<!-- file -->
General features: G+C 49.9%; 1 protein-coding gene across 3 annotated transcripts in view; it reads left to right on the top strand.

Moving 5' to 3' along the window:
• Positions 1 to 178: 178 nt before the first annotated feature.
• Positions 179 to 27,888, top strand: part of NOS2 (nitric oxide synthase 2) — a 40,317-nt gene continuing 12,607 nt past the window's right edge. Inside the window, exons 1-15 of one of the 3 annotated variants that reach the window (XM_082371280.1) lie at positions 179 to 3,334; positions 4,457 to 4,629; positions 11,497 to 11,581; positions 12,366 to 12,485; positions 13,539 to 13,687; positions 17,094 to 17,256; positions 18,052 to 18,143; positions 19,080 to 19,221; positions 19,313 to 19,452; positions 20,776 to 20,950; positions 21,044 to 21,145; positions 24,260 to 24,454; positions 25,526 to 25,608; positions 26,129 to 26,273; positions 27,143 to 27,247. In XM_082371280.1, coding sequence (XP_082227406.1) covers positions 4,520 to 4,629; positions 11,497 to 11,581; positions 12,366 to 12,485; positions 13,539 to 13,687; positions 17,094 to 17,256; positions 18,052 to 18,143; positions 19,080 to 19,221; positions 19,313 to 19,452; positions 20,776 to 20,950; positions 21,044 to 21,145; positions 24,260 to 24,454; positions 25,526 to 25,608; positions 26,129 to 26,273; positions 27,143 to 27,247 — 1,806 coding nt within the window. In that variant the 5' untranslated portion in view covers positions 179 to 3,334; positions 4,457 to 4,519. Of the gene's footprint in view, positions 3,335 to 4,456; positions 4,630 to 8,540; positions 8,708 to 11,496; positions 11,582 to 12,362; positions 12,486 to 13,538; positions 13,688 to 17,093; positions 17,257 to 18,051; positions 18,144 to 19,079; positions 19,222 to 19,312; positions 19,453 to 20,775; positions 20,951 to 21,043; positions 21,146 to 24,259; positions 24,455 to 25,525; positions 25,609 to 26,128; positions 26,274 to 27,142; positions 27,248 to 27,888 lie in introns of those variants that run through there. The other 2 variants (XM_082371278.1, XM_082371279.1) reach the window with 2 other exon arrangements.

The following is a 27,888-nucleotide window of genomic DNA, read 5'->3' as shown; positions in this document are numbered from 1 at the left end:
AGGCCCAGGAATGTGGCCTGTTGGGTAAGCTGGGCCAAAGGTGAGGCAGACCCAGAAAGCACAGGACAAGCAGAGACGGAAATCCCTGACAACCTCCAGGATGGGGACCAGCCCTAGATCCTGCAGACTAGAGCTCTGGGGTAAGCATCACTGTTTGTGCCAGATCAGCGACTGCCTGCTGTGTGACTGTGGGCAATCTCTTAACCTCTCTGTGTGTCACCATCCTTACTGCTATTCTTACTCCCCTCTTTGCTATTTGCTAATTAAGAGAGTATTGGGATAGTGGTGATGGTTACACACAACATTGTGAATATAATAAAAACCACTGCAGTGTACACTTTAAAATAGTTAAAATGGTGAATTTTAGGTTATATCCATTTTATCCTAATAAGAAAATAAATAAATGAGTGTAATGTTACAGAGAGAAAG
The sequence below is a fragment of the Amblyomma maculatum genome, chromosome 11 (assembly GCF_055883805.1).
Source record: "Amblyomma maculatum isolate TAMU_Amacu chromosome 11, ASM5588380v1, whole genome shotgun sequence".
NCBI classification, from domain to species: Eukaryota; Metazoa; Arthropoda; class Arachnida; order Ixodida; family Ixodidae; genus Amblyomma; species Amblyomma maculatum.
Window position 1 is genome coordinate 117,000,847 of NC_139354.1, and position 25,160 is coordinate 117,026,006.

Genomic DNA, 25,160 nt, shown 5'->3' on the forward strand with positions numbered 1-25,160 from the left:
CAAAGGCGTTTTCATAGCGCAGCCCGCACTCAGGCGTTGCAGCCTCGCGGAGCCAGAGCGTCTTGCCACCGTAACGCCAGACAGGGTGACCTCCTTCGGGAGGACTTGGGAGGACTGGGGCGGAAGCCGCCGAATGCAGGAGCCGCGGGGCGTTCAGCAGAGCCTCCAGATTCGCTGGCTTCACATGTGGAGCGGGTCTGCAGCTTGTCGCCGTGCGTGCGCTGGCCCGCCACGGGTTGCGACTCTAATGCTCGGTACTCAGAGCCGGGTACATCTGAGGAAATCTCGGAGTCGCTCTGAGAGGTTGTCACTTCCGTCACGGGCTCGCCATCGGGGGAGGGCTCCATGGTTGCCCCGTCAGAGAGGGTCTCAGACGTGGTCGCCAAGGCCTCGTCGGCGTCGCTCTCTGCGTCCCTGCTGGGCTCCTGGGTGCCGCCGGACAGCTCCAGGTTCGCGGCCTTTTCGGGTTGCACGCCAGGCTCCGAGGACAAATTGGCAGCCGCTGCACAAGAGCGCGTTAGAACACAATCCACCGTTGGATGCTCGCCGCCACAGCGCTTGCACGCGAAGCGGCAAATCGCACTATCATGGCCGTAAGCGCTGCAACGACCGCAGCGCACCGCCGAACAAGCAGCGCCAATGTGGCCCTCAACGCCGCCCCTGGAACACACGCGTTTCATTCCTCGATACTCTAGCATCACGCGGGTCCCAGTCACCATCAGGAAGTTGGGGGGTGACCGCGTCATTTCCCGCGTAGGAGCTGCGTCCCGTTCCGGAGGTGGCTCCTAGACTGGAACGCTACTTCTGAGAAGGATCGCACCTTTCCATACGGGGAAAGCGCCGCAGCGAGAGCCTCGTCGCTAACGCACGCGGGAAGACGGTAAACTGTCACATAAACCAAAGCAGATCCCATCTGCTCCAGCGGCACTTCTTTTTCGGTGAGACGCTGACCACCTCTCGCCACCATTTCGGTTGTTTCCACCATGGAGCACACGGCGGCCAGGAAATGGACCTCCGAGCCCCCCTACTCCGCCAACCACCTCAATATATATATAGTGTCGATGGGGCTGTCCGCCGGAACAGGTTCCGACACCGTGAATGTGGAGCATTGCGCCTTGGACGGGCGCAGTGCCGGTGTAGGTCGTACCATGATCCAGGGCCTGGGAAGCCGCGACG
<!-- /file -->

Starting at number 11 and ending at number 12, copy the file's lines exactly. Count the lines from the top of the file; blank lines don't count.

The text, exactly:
Genomic DNA, 25,160 nt, shown 5'->3' on the forward strand with positions numbered 1-25,160 from the left:
CAAAGGCGTTTTCATAGCGCAGCCCGCACTCAGGCGTTGCAGCCTCGCGGAGCCAGAGCGTCTTGCCACCGTAACGCCAGACAGGGTGACCTCCTTCGGGAGGACTTGGGAGGACTGGGGCGGAAGCCGCCGAATGCAGGAGCCGCGGGGCGTTCAGCAGAGCCTCCAGATTCGCTGGCTTCACATGTGGAGCGGGTCTGCAGCTTGTCGCCGTGCGTGCGCTGGCCCGCCACGGGTTGCGACTCTAATGCTCGGTACTCAGAGCCGGGTACATCTGAGGAAATCTCGGAGTCGCTCTGAGAGGTTGTCACTTCCGTCACGGGCTCGCCATCGGGGGAGGGCTCCATGGTTGCCCCGTCAGAGAGGGTCTCAGACGTGGTCGCCAAGGCCTCGTCGGCGTCGCTCTCTGCGTCCCTGCTGGGCTCCTGGGTGCCGCCGGACAGCTCCAGGTTCGCGGCCTTTTCGGGTTGCACGCCAGGCTCCGAGGACAAATTGGCAGCCGCTGCACAAGAGCGCGTTAGAACACAATCCACCGTTGGATGCTCGCCGCCACAGCGCTTGCACGCGAAGCGGCAAATCGCACTATCATGGCCGTAAGCGCTGCAACGACCGCAGCGCACCGCCGAACAAGCAGCGCCAATGTGGCCCTCAACGCCGCCCCTGGAACACACGCGTTTCATTCCTCGATACTCTAGCATCACGCGGGTCCCAGTCACCATCAGGAAGTTGGGGGGTGACCGCGTCATTTCCCGCGTAGGAGCTGCGTCCCGTTCCGGAGGTGGCTCCTAGACTGGAACGCTACTTCTGAGAAGGATCGCACCTTTCCATACGGGGAAAGCGCCGCAGCGAGAGCCTCGTCGCTAACGCACGCGGGAAGACGGTAAACTGTCACATAAACCAAAGCAGATCCCATCTGCTCCAGCGGCACTTCTTTTTCGGTGAGACGCTGACCACCTCTCGCCACCATTTCGGTTGTTTCCACCATGGAGCACACGGCGGCCAGGAAATGGACCTCCGAGCCCCCCTACTCCGCCAACCACCTCAATATATATATAGTGTCGATGGGGCTGTCCGCCGGAACAGGTTCCGACACCGTGAATGTGGAGCATTGCGCCTTGGACGGGCGCAGTGCCGGTGTAGGTCGTACCATGATCCAGGGCCTGGGAAGCCGCGACG